Local animal shelter named finalist in national competition

Pet adoptions from the Central Brevard Humane Society can have an even larger impact in the coming months, as part of a national pet adoption competition.

For the third consecutive year, the American Society for the Prevention of Cruelty to Animals and television personality Rachael Ray have joined forces to host the 2012 $100K Challenge.

From April 5-16, fans and supporters from throughout the country voted for their favorite animal shelter via the contest website, challenge.aspcapro.org, narrowing the pool of 114 applicants to the 50 top contenders, including the Central Brevard Humane Society in Cocoa.

“There were more than 600,000 votes cast in this phase of the challenge,” said Bert Troughton, vice president of community outreach for the ASPCA, who helped bring the contest to life at the organization.

“We were looking for a way to both energize our shelters, while encouraging them to come up with innovative ways to increase adoptions,” she said. “This fit both of these. It’s an opportunity for our contestants to try new things and also initiate a call to action to take to their community supporters.”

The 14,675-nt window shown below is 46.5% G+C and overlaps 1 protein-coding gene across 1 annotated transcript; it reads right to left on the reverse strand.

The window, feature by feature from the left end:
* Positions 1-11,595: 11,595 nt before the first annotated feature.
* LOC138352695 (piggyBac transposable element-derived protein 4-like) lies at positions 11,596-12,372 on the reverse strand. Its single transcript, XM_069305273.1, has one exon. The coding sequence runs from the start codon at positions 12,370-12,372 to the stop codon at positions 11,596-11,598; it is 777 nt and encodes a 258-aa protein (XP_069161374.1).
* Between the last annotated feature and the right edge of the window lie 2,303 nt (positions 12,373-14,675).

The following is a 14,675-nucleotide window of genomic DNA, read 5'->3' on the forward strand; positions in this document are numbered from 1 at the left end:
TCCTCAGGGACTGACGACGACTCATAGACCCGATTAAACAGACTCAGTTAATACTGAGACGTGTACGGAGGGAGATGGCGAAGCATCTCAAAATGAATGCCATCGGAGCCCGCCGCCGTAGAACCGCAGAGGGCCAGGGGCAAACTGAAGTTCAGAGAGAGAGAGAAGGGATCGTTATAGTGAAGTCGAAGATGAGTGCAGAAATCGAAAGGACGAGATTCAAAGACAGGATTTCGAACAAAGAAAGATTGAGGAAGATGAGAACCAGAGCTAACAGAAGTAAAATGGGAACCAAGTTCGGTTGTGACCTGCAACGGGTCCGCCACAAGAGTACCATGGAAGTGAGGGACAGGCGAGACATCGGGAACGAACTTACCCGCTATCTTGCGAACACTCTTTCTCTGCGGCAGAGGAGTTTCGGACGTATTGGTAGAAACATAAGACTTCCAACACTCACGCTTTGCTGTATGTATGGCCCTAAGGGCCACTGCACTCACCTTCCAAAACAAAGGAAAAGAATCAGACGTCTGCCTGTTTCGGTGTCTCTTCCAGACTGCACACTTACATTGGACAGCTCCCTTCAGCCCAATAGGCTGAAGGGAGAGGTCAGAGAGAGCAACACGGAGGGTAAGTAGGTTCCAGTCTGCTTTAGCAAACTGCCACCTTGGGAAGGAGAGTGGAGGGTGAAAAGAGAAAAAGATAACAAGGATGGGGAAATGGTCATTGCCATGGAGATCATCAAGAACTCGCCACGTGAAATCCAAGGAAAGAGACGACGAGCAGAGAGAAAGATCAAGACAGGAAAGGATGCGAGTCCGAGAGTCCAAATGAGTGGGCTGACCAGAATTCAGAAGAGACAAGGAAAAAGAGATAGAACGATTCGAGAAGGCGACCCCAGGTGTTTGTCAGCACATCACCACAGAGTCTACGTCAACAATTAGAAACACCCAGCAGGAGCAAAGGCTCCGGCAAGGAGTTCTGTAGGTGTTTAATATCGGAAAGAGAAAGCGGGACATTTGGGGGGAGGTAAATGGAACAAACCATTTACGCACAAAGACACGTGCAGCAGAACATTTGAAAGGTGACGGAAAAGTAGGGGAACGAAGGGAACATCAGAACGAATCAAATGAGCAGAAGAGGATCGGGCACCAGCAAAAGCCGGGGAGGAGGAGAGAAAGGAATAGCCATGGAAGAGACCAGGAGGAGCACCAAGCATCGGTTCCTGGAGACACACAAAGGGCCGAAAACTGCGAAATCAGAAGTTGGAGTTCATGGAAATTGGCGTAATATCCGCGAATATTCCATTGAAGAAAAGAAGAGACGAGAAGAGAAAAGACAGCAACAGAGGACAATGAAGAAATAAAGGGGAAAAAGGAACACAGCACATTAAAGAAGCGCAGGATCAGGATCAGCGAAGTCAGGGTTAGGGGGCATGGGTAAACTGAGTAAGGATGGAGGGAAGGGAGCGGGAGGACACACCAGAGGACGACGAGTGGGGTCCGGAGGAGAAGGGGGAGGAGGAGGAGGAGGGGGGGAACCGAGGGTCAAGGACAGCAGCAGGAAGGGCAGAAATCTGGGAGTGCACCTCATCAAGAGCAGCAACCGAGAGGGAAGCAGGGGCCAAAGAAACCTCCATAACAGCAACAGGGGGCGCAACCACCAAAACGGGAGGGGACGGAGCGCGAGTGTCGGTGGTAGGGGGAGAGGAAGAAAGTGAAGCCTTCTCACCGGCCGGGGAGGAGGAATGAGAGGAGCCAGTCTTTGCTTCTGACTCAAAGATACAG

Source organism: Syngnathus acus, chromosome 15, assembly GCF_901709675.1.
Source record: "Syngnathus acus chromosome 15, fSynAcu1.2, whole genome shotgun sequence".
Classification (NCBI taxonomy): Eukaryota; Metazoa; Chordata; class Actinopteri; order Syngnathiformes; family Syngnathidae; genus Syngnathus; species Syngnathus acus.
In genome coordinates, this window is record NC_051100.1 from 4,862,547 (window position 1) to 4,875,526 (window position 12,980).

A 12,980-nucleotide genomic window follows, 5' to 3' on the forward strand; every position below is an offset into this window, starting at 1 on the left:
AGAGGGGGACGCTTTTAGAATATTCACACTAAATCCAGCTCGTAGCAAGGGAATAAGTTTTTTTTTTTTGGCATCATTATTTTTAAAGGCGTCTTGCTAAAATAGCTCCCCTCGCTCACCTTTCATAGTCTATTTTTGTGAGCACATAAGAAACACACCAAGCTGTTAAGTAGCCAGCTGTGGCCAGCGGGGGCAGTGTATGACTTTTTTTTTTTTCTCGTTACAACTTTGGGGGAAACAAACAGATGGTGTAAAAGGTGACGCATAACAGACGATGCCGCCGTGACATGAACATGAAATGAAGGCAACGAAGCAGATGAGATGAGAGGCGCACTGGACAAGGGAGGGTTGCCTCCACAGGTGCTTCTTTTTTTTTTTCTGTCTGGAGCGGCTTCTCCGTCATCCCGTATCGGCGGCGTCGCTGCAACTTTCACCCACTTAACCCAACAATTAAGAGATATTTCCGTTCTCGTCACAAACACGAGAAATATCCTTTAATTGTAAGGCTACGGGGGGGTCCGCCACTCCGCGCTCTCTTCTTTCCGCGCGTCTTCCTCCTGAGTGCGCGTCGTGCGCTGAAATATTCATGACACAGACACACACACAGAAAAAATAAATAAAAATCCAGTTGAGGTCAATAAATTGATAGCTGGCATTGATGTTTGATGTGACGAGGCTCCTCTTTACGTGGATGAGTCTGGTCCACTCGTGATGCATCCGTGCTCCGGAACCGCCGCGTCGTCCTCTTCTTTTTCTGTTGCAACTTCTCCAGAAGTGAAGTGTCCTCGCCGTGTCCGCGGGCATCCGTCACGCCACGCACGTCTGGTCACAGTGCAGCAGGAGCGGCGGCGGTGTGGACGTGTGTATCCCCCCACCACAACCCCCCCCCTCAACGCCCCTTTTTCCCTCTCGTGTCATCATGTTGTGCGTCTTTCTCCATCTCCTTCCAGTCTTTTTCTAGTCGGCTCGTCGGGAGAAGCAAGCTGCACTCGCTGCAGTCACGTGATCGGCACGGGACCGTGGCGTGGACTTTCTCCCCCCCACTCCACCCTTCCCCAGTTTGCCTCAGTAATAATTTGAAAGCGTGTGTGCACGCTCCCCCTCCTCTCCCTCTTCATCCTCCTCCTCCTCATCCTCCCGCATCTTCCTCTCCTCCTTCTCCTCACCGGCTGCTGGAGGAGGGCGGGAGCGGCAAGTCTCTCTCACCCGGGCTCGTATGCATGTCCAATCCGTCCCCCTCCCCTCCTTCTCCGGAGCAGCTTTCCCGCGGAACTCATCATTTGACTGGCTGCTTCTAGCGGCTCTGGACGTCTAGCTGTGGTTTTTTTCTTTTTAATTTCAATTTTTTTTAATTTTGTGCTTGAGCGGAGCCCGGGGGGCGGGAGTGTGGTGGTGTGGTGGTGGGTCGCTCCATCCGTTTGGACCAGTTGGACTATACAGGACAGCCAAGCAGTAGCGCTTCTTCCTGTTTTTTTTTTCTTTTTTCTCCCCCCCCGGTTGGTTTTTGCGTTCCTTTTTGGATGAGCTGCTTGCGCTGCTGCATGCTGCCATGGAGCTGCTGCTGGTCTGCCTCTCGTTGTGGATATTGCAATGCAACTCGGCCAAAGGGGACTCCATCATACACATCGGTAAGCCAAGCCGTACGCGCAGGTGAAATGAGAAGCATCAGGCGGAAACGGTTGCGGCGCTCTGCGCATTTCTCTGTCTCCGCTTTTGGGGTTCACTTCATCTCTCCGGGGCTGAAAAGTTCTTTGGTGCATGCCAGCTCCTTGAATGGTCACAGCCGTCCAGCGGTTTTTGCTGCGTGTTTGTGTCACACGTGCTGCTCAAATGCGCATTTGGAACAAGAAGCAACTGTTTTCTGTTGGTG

Within the next few months, the Central Brevard Humane Society, as well as the other 49 shelters, are gearing up for the second phase of the competition, which could earn them thousands of dollars in prize grants, including a grand prize of $100,000.

In order to qualify for the prize money, the shelters must save at least 300 more cats and dogs during the months of August, September and October, than they did during the same period last year.

The ASPCA and Rachael Ray, who is a longtime animal shelter advocate, will award the $100,000 top prize to the shelter that achieves the greatest increase in lives saved during this three-month period, Ms. Troughton said.

via Hometown News.

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8 years ago

Animal shelters are a great refuge for abused animals. But what happens when the people who run the shelters that take in the animals don’t care about them? Sometimes, the abuse they suffer in these shelters is worse than if the animals were just left out on the street.